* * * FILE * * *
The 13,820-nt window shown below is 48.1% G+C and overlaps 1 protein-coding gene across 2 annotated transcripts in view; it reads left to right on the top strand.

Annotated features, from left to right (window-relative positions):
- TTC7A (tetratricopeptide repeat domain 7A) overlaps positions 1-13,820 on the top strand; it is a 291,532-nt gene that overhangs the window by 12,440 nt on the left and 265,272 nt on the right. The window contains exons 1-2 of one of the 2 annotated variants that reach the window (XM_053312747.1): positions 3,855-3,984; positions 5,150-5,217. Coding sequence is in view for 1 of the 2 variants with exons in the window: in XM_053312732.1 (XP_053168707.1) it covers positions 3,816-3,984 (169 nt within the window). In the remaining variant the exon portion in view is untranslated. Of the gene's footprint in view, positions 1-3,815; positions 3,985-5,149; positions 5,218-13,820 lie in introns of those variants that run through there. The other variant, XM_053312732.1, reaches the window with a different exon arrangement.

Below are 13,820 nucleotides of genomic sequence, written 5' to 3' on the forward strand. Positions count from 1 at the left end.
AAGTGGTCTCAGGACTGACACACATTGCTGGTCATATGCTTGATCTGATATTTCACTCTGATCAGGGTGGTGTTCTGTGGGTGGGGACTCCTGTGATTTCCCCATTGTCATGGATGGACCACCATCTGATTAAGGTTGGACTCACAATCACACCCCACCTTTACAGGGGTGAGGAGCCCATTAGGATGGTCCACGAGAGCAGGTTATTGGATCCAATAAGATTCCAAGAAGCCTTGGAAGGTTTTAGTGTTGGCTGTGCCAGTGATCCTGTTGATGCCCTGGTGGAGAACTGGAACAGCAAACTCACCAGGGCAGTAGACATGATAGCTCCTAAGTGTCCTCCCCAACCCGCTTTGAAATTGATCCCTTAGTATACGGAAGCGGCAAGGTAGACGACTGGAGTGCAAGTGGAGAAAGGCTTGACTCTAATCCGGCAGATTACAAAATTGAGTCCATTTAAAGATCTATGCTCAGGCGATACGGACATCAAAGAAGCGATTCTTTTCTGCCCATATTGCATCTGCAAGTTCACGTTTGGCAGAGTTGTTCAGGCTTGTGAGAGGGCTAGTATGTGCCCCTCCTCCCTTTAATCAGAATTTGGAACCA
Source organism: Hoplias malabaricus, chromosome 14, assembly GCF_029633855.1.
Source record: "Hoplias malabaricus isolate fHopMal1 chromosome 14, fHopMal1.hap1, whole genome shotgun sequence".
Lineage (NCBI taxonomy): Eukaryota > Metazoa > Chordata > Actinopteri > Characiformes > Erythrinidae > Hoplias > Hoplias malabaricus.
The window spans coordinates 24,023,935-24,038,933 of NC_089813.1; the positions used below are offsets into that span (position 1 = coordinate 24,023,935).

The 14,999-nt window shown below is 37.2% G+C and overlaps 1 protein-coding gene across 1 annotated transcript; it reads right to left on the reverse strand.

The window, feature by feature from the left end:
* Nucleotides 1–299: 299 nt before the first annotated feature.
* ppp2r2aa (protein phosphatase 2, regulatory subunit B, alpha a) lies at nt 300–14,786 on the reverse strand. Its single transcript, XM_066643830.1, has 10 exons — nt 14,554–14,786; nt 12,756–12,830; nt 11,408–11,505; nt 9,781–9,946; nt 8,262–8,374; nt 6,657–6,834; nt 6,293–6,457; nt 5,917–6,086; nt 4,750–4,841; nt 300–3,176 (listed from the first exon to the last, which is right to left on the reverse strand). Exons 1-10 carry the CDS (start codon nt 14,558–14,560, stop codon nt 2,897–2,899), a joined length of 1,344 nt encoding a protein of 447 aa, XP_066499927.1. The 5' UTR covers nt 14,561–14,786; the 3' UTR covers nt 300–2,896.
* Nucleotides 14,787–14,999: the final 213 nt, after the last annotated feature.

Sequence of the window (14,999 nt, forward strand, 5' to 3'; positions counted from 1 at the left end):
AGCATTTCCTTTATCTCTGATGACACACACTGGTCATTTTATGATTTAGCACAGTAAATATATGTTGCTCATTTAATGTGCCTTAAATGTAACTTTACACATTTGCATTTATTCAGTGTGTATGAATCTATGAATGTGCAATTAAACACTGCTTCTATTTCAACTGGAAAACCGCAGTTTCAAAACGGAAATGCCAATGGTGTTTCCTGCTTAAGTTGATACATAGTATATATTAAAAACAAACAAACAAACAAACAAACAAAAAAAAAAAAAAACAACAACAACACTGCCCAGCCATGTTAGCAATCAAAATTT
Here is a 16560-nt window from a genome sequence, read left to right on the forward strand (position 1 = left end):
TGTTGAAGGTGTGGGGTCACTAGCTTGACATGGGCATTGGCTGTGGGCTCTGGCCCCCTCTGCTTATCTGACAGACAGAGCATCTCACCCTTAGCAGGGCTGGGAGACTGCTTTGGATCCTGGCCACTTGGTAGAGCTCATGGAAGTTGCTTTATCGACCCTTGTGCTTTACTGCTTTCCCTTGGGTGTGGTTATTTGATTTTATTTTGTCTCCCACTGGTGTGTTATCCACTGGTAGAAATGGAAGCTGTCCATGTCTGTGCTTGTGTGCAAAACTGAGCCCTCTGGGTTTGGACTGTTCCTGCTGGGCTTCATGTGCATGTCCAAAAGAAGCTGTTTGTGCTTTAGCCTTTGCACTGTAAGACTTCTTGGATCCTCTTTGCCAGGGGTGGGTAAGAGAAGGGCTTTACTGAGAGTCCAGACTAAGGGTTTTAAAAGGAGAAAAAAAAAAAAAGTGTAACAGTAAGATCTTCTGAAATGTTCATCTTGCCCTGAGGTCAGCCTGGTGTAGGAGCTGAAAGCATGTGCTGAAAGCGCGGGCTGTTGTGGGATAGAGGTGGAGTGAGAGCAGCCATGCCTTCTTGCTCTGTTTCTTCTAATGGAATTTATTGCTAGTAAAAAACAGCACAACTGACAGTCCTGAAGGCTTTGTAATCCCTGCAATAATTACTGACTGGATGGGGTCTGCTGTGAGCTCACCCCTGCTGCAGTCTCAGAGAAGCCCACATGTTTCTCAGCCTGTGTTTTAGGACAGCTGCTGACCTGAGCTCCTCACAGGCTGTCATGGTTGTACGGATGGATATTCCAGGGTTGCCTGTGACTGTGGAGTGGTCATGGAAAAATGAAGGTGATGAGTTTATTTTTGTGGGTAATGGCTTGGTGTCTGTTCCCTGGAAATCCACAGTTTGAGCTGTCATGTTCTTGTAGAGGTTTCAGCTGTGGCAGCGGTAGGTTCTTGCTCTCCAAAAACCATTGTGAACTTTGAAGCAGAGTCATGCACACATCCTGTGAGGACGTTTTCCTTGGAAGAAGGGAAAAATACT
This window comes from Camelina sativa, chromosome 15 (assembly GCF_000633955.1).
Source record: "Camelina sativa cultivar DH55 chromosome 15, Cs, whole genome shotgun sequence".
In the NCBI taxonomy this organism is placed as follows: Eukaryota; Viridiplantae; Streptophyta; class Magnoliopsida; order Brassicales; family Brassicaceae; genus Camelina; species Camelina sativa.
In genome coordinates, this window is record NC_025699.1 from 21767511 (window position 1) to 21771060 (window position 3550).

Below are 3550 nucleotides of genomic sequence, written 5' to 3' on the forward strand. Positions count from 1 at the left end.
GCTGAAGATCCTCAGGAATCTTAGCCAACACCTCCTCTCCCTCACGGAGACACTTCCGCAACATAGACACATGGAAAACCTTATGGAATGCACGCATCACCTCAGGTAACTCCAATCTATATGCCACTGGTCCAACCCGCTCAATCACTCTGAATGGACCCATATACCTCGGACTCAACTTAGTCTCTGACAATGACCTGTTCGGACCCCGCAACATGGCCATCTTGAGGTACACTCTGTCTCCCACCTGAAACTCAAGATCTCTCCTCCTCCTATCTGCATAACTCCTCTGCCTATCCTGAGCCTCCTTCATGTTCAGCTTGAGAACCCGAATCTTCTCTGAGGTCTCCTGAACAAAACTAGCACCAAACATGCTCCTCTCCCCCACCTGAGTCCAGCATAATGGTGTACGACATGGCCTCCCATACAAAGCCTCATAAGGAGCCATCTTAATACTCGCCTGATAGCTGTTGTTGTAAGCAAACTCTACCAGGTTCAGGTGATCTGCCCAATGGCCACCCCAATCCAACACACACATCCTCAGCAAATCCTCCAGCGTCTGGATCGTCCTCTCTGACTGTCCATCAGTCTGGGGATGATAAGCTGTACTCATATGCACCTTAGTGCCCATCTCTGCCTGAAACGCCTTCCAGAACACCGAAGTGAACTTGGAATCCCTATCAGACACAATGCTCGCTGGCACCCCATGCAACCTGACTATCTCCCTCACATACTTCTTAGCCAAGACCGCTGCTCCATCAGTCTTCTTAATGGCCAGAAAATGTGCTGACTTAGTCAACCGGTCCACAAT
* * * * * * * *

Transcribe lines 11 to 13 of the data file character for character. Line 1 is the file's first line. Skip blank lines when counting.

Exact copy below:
The window, feature by feature from the left end:
* Nucleotides 1–299: 299 nt before the first annotated feature.
* ppp2r2aa (protein phosphatase 2, regulatory subunit B, alpha a) lies at nt 300–14,786 on the reverse strand. Its single transcript, XM_066643830.1, has 10 exons — nt 14,554–14,786; nt 12,756–12,830; nt 11,408–11,505; nt 9,781–9,946; nt 8,262–8,374; nt 6,657–6,834; nt 6,293–6,457; nt 5,917–6,086; nt 4,750–4,841; nt 300–3,176 (listed from the first exon to the last, which is right to left on the reverse strand). Exons 1-10 carry the CDS (start codon nt 14,558–14,560, stop codon nt 2,897–2,899), a joined length of 1,344 nt encoding a protein of 447 aa, XP_066499927.1. The 5' UTR covers nt 14,561–14,786; the 3' UTR covers nt 300–2,896.